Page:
We’re no strangers to boondocking, or camping off the grid (without water, electric, or sewer connections). We first experimented with it when we had a travel trailer and found ourselves amazed at how remote and isolated we could be not too far outside a city. The appeal of this freedom continues to attract us.
Sure, campgrounds have their allure too: electricity, running water, and security, just to name a few. Although boondocking doesn’t include those things, it does have a lot of benefits. Let’s look at some of the pros and cons of boondocking.
Pro 1: Beautiful Views
Camping off the grid means we’re not constrained by campground setups and property boundaries. We can get up close with nature and park in such a way that our windows overlook magnificent scenes of God’s beautiful creation.
No, we can’t camp just anywhere, but boondocking does give us a lot of flexibility. Bureau of Land Management (BLM) land offers some of the best boondocking. This land is much more prevalent in the West than it is in the East.
If we want to get out of high temperatures and into cooler country, we can camp in forested areas with high altitudes. If we find mountain camping is too cold at a certain time of year, we can relocate to deserts with picturesque panoramas.
The views aren’t limited to the horizon. Being away from city lights also gives us incredible shows in the night sky. One night while boondocking, our refrigerator started beeping to alert us our propane tank had run dry. We exited the rig to change the tank and were treated to an awe-inspiring scene of the stars come to life. I had never seen that many stars.
Pro 2: Quiet Serenity
Most boondocking spots offer solitude and quiet. I say most because some areas are popular with ATVers, motorbikers, and other outdoor toy enthusiasts. Such areas can be quite noisy, as can locations near shooting ranges.
When not in those unpleasant environments, boondocking can feel a lot like old-school camping. Because we don’t have electric hookups, we typically watch less TV. Instead, we read, play games, and get out in nature. We find ourselves thinking about what it must have been like for early settlers in America.
Boondocking allows us to spread out from other campers as space tends to be plentiful. We enjoy wider, airier setups than we find at most campgrounds.
Pro 3: Economical Cost
Boondocking locations are often free for up to a 14-day stay. Others require a permit for around $20 for that length of time. That means we can save quite a bit of money while camping in close proximity to, and exploring, national and state parks and other attractions. We did have to make an initial investment in some big-ticket items to be able to take advantage of this type of camping, though.
Without electricity, another method is required to charge RV batteries. We invested in six solar panels that we installed on our roof. We carry an additional two panels in a solar suitcase, plus two generators that Bob converted to run on propane. That way, we don’t have to have gasoline for a single purpose since our truck runs on diesel.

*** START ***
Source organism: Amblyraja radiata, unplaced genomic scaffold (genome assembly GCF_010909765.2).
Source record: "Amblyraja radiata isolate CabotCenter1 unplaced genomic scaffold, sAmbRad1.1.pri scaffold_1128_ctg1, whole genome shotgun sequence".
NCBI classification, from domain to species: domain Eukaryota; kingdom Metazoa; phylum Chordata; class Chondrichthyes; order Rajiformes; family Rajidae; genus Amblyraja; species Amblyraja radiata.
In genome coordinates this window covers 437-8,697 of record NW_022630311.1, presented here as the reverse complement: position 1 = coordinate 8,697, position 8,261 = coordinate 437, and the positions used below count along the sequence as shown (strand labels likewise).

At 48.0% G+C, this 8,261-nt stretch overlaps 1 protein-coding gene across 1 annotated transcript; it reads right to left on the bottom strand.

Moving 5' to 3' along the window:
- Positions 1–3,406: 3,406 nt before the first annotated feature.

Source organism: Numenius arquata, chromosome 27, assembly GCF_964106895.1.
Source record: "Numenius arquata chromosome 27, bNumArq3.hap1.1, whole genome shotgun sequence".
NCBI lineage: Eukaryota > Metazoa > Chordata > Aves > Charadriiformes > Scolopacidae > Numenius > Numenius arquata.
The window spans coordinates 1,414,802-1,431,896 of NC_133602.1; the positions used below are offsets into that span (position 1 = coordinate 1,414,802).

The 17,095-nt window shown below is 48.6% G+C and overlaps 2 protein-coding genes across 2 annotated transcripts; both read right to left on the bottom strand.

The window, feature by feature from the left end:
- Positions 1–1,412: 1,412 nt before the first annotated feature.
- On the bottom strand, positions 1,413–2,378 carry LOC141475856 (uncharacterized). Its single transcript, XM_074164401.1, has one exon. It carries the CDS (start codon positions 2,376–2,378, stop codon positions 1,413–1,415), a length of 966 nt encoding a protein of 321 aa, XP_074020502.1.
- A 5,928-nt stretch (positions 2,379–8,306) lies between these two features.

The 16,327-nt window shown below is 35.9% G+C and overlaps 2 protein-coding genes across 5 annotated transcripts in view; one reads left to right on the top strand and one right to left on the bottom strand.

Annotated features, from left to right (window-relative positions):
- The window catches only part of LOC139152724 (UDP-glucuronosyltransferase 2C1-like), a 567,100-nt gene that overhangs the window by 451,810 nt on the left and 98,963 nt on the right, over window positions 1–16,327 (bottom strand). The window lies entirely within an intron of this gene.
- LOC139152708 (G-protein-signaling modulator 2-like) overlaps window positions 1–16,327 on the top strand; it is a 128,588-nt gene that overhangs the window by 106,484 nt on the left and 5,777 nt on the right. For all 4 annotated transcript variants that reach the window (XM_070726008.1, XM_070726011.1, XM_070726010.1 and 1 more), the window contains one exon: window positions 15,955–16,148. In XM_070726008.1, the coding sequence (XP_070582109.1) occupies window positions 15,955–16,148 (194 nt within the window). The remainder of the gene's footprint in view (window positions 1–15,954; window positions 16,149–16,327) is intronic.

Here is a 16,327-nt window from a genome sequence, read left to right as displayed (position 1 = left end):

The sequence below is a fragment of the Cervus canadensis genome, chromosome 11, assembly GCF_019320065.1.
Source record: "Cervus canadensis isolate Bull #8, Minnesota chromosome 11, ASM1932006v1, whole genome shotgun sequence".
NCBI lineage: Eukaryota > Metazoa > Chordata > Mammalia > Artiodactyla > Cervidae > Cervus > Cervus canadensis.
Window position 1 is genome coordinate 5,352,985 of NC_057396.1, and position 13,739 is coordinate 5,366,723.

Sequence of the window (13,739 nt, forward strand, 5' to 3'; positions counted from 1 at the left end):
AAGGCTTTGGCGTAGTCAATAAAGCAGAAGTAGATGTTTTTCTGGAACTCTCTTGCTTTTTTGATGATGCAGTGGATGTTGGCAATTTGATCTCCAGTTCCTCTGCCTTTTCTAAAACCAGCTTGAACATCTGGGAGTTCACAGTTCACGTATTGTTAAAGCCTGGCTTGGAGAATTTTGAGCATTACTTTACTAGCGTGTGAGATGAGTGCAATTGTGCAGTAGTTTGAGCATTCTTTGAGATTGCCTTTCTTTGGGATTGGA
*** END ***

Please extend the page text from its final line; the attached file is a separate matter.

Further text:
Our rig came equipped with a 75-gallon freshwater tank, 50-gallon black water tank, and 85-gallon gray water tank. We just have to plan ahead to ensure we have empty wastewater tanks, plenty of freshwater, and a stocked refrigerator and pantry before embarking on a boondocking adventure.
Established campgrounds for dispersed camping (a fancy term for boondocking) may charge a small daily fee for maintenance. We stayed at one such location that charged about $10 a day, but it provided the perks of running water a couple of hours a day, a trash dumpster, and the freedom to empty our gray tank water into nature. For an additional $5 per-use fee, we could get our black tank emptied from a honeypot truck.
Perks like those are not the norm when boondocking. Most of the time, we’re on our own.
Con 1: No Trash Pickup
Cooking in any form tends to produce waste of some sort. Unlike campgrounds, boondocking locations don’t offer dumpsters for campers’ convenience. We’re required to pack out our trash.
We’ve learned to use small plastic grocery bags for trash when boondocking because they’re easier to get rid of than a tall kitchen trash bag. Small bags fit better in a grocery store or gas station trash bin. This practice also makes it easier to divvy up our trash into numerous waste cans rather than trying to stuff it all into one.
Con 2: Limited Water Supply & Wastewater Capacity
We have to be mindful of the capacity of our freshwater and wastewater tanks while boondocking to ensure the first doesn’t empty and the latter doesn’t fill.
If we run out of freshwater, we have to find a place that offers more and transport it to our location to replenish our tank. If we fill our waste tanks, we have to hook up Gulliver to Tagalong and head to the nearest dump station to get rid of the contents.
That means no long showers with running water in between lather and rinse, which we don’t tend to do anyway. It also means only washing dishes once a day. Using paper plates instead of reusable dishes may equate to running less water, but it creates more trash.
Con 3: Dust
Collecting dust is pretty much a given when boondocking. Camping in the dirt lends itself to, well, dirt. Most boondocking locations are wide-open areas, which are prone to wind — that exacerbates the dust issue.
Of course, wind isn’t isolated to boondocking spots. We’ve encountered plenty of blustery weather at established campgrounds as well, but it does seem to be more prevalent while boondocking — at least in our experience.
The pros of boondocking far outweigh the cons, in our opinion. We’re thankful for the beautiful views, quiet serenity, and economical cost and will continue to take advantage of these camping opportunities.
You might also like Busted While Boondocking.
This is the travel blog of full-time RVers Bob and Lana Gates and our truck, Gulliver, and fifth wheel, Tagalong.